Watching Andy Murray come so close and yet fail at Wimbledon on Sunday, I realised there were yet two more reasons to respect the big Scot.
For a start, there is the fact that he cried.
Blubbing is one of the markers of genuine manhood. I’m not saying we should all break down all the time. Not a bit. But when the fighting done, and believe me he fought tooth and nail during his match with Roger Federerer, there is nothing wrong with letting go and showing people how you really feel.
The fact that he cries, and he is Scottish might confuse some people. Scots traditionally have a flintiness about them that keeps their eyes dry and fathers and sons, especially, unable to summon up so much as a handshake sometimes, never mind a hug. But Murray showed on Sunday that times have changed, for the better. His is a generation unafraid of feeling. The look of genuine love and affection that carried between him and his girlfriend Kim, and his mother and family, and all his supporters, was really quite moving.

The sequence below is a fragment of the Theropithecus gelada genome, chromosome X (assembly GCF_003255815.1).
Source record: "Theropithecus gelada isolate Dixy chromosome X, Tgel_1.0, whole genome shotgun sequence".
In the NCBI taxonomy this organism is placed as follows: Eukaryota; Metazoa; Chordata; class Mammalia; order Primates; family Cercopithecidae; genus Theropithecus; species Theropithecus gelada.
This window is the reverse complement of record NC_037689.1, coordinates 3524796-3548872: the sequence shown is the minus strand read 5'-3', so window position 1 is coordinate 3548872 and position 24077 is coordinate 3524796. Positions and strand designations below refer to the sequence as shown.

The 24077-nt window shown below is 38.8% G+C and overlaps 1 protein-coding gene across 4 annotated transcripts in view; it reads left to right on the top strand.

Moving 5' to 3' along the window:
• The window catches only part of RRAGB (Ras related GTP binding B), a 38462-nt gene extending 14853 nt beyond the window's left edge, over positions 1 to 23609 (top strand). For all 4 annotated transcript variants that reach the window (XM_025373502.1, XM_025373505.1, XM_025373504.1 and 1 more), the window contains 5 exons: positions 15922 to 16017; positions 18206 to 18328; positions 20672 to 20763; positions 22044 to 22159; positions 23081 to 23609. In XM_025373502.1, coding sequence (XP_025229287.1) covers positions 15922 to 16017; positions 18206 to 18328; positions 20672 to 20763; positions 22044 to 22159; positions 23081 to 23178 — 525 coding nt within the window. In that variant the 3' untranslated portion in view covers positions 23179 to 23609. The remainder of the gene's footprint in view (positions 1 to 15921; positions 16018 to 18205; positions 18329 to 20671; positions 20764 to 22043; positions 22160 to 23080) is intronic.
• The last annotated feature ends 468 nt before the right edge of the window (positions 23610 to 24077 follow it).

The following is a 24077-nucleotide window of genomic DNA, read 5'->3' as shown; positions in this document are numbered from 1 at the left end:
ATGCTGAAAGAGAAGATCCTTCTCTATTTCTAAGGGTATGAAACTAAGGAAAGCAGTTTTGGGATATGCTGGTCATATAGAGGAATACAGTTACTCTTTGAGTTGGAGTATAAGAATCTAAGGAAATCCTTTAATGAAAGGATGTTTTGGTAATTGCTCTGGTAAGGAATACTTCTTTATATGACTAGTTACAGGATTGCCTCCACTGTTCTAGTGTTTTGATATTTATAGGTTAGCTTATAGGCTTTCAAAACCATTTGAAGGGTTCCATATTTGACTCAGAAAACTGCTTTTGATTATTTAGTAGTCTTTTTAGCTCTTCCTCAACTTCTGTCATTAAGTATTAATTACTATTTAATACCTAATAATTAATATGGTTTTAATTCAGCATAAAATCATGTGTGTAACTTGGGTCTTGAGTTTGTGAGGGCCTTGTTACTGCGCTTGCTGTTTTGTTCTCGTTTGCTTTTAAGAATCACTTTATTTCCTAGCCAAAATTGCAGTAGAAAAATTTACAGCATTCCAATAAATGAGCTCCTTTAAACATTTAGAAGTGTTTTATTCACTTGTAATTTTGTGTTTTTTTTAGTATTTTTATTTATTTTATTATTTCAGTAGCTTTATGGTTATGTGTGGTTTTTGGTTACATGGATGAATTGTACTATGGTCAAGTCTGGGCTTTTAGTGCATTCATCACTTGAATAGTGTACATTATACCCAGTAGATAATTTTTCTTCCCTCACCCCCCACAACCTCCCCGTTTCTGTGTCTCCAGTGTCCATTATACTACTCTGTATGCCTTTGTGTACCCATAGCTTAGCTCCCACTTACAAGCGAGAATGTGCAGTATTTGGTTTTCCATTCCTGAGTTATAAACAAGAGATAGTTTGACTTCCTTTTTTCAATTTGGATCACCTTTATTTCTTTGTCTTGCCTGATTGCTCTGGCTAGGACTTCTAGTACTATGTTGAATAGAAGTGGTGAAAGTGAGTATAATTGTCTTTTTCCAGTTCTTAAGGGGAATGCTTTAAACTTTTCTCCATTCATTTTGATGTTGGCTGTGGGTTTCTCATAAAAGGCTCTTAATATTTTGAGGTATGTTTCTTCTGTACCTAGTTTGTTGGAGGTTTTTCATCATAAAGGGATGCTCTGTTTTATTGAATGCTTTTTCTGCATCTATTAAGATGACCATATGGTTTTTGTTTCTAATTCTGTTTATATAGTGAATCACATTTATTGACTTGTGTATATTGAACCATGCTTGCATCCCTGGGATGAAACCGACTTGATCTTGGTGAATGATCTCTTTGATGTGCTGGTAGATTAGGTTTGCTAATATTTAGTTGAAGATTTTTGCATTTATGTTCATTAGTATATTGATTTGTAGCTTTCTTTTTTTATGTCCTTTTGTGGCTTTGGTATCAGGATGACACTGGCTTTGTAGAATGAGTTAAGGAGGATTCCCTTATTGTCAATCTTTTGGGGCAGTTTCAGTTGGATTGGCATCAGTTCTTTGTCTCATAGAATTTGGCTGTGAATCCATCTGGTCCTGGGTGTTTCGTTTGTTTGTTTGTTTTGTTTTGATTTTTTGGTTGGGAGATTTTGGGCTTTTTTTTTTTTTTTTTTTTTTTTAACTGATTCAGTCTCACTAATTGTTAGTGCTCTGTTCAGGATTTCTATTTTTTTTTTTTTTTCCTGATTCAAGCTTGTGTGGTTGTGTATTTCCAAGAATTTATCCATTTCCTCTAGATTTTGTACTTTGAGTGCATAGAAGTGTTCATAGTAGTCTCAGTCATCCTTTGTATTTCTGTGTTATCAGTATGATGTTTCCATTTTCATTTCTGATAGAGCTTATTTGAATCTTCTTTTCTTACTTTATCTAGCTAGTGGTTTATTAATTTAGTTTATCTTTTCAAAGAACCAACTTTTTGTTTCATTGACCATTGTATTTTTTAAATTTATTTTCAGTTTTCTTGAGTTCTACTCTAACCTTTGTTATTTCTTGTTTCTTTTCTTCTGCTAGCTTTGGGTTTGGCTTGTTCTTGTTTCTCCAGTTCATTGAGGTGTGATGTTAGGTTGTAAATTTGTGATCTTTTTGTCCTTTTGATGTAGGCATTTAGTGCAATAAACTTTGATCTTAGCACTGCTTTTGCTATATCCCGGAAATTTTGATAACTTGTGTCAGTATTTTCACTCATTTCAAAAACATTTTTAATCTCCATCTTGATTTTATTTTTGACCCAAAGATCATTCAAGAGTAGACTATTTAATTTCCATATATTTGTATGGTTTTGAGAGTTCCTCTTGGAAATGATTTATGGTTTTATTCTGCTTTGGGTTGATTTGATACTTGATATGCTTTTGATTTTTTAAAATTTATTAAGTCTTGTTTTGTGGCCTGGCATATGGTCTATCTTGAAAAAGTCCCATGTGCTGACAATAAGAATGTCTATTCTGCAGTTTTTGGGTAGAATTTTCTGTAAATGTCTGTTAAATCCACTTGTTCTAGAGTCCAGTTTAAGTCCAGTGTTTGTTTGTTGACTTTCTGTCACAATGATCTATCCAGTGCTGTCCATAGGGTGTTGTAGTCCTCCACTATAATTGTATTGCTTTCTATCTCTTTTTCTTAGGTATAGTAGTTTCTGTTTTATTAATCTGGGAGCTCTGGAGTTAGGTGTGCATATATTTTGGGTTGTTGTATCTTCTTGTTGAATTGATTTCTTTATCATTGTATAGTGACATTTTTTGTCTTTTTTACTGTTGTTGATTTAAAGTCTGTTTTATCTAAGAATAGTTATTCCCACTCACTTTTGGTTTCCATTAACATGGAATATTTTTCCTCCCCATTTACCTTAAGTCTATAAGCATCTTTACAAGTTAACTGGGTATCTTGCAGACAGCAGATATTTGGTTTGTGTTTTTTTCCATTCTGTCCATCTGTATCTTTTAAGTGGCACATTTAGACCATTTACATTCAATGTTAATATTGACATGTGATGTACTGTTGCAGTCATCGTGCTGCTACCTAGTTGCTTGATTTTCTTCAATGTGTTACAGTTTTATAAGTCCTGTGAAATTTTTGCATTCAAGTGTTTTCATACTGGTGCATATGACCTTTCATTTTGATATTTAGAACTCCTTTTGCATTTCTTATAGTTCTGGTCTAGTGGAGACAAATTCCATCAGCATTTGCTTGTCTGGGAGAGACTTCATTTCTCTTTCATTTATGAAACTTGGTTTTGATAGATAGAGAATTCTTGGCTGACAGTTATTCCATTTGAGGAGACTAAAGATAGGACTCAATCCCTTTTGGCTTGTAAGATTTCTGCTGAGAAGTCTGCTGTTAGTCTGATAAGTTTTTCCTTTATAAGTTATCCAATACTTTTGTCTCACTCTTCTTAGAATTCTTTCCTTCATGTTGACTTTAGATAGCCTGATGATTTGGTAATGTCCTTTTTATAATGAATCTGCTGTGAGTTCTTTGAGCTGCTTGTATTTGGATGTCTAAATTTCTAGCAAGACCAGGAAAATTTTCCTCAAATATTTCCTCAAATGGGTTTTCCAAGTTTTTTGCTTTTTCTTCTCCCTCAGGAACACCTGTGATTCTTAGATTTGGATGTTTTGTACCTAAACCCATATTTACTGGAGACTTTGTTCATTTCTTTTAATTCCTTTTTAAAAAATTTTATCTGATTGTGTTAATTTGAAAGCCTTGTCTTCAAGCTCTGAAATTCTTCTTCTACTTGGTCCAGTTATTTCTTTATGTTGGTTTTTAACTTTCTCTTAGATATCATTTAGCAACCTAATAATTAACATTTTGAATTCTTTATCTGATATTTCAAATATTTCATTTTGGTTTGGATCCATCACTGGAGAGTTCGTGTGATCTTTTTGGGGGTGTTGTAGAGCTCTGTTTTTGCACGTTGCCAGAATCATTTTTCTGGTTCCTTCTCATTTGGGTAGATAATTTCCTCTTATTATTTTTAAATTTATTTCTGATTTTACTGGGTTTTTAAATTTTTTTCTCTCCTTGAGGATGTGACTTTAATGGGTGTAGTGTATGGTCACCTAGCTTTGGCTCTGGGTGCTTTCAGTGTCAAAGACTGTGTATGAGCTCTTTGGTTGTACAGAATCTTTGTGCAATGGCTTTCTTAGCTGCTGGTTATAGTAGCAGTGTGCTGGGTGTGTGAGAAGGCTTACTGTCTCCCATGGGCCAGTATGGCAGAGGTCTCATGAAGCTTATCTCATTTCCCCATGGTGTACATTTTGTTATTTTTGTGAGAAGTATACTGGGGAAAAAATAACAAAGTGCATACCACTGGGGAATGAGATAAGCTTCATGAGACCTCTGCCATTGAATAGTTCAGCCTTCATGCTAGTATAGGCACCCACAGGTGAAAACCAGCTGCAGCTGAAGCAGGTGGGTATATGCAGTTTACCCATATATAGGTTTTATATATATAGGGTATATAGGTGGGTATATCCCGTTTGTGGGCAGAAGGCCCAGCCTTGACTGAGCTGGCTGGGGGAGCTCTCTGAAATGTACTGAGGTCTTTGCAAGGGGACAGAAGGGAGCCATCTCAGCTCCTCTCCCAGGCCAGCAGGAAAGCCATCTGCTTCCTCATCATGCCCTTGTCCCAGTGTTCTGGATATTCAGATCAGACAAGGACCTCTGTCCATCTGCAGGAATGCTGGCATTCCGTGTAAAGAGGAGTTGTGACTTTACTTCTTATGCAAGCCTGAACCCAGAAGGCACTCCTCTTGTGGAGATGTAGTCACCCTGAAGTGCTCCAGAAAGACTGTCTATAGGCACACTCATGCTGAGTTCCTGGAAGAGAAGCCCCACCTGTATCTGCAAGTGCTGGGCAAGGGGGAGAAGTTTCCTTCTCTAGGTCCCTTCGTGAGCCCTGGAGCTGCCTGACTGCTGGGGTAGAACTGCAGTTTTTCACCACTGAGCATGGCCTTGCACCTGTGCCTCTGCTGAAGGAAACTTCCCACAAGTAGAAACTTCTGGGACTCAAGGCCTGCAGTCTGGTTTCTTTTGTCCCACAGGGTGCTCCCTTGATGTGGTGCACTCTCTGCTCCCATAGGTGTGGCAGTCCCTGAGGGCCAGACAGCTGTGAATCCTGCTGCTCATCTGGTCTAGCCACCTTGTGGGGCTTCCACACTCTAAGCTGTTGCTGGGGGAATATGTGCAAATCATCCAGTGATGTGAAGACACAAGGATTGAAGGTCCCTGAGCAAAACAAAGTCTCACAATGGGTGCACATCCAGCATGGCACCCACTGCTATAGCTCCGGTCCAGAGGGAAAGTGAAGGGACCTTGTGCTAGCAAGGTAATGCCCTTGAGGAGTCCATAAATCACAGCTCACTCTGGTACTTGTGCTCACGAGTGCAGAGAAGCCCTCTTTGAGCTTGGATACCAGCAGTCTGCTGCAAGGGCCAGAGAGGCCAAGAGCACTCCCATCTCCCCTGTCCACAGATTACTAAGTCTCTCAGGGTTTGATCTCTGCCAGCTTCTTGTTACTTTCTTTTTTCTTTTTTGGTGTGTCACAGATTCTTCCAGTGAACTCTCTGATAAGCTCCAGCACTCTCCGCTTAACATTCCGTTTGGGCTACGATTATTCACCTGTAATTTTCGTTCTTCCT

And then he had to make a speech! After all that blinking tennis, line calls, gazillion deuces and heartache, he had to take a microphone and, off the cuff, barely able to speak at first, address the 15,000 people inside centre court -- who included (by the way) only the most famous celebs, royals and sport stars in the country... ever. Not to mention a worldwide audience likely to top half a billion.
Face it. Most of us get the jitters just standing up to say a few words after dinner with the in-laws. Jerry Seinfeld has a famous skit about how more people are worried about public speaking than they are about dying. Meaning that at a funeral, most folks would rather be in the casket than delivering the eulogy.
So well done Murray: a 25-year-old man who can cry and stumble his way through a half decent speech. After that, surely winning a Grand Slam is only a matter of time.